Suffolk County officials are hoping a pilot program using 21st century DNA technology developed by a Stony Brook-based biotechnology firm will make it easier to reconnect burglary victims with their stolen products—but the program first has to pass the county legislature.

If implemented, Huntington Station residents would get first dibs but the greater Huntington Town area could also get in on the action. Suffolk County police and the firm that develops the technology, Applied DNA Sciences, will determine which residents get the “DNAnet” kits.

“DNA is the gold standard,” Legis. William Spencer (D-Centerport), who will be sponsoring legislation for the pilot program, said Friday at a press conference in Huntington Station. He called the DNA markers a “cutting-edge resource” that can make communities safer.

The DNA technology involves a dime-sized mark placed on an item, such as a laptop or jewelry. Each swab contains unique DNA markers that authorities could use to identify a potential stolen item. Applied DNA Sciences takes tags from plants and flower to create the DNA. After a product is marked with a DNA swab, the user will then have to register the product on the firm’s website. In theory, if a product marked with the technology is stolen and eventually located by authorities, they can use the DNAnet mark, which looks like a bright red ultraviolet signal, and match it to its owner.

Suffolk County Executive Steve Bellone, a Democrat, threw his support behind the proposal. Suffolk County District Attorney Thomas Spota, who did not attend the press conference, has also given his blessing.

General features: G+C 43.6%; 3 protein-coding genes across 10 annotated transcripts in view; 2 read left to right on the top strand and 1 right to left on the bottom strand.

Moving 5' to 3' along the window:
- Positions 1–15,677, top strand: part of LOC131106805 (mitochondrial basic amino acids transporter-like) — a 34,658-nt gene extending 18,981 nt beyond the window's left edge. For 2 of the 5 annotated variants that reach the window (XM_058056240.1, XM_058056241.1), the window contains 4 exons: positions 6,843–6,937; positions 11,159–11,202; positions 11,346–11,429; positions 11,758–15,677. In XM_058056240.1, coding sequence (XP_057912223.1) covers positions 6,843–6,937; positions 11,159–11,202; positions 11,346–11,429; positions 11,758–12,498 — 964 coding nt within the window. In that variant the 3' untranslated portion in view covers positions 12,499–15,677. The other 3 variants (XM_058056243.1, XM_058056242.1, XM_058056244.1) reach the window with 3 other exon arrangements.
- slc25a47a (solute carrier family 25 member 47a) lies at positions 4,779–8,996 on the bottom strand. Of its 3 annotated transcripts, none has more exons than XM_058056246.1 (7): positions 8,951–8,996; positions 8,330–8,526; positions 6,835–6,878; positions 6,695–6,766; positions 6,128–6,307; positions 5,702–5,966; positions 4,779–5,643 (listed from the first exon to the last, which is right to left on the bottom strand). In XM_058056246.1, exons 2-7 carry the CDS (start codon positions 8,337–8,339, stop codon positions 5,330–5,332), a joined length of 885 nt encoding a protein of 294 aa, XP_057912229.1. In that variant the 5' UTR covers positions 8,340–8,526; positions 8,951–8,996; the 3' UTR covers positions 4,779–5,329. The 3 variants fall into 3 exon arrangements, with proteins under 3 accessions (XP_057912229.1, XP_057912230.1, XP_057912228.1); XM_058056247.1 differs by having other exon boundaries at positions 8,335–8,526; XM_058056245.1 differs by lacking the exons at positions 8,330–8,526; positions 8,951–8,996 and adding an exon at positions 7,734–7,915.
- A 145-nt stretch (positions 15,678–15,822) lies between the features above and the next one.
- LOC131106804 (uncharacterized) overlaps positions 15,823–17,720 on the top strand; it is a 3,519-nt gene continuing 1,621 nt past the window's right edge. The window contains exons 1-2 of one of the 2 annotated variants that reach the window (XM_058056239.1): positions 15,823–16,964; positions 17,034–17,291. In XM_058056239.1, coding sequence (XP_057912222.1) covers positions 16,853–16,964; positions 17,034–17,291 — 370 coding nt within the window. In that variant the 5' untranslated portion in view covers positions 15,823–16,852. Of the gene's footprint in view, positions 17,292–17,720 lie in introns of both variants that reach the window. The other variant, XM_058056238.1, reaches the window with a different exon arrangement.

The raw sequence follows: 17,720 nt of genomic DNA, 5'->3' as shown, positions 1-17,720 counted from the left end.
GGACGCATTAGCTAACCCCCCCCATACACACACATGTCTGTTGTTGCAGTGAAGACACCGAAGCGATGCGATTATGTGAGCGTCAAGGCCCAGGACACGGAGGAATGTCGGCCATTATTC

Applied DNA Sciences’ Chairman, President & CEO James A. Hayward credited Long Island for being a world leader in DNA science and said his firm has added incentive to assist the community because its employees work on the Island.

An example of what a "DNA Protected Community" sign would look like.
An example of what a “DNA Protected Community” sign would look like.

Five hundred kits will be made available to Huntington Station residents, free of charge, officials said. But it’ll be up to Suffolk police, working with the Applied DNA Sciences, to determine the best locations for the kits, which can mark up to 100 items. Spencer suggested that the kits won’t be clustered in one area but instead would be spread around the community.

Aside from obtaining the kits, homeowners would also get stickers and signs, similar to what alarm companies offer customers, with language stating that the property owner is utilizing the technology. Various streets would also be marked as a “DNA protected community.” Officials suggested the signage may deter would-be burglars thinking about breaking into a residence.

Hayward said the DNA marks do not contain GPS components, meaning the firm can’t track products tabbed with the technology.

While the pilot program would be a first for the Island, it has already been implemented in European cities like London and Stockholm.

Hayward noted that the technology cold also be used commercially, at banks and even utility companies housing copper—a much-desired metal that attracts thieves.

If the pilot program is approved by the legislature, it will be evaluated by Suffolk police six months after its implementation. If necessary, the department will then be able to make recommendations to improve how its used.

Spencer is hoping the legislature will vote on his bill soon, so officials can start getting the product out by the summer. He did not say how much the private-partner partnership would cost taxpayers.

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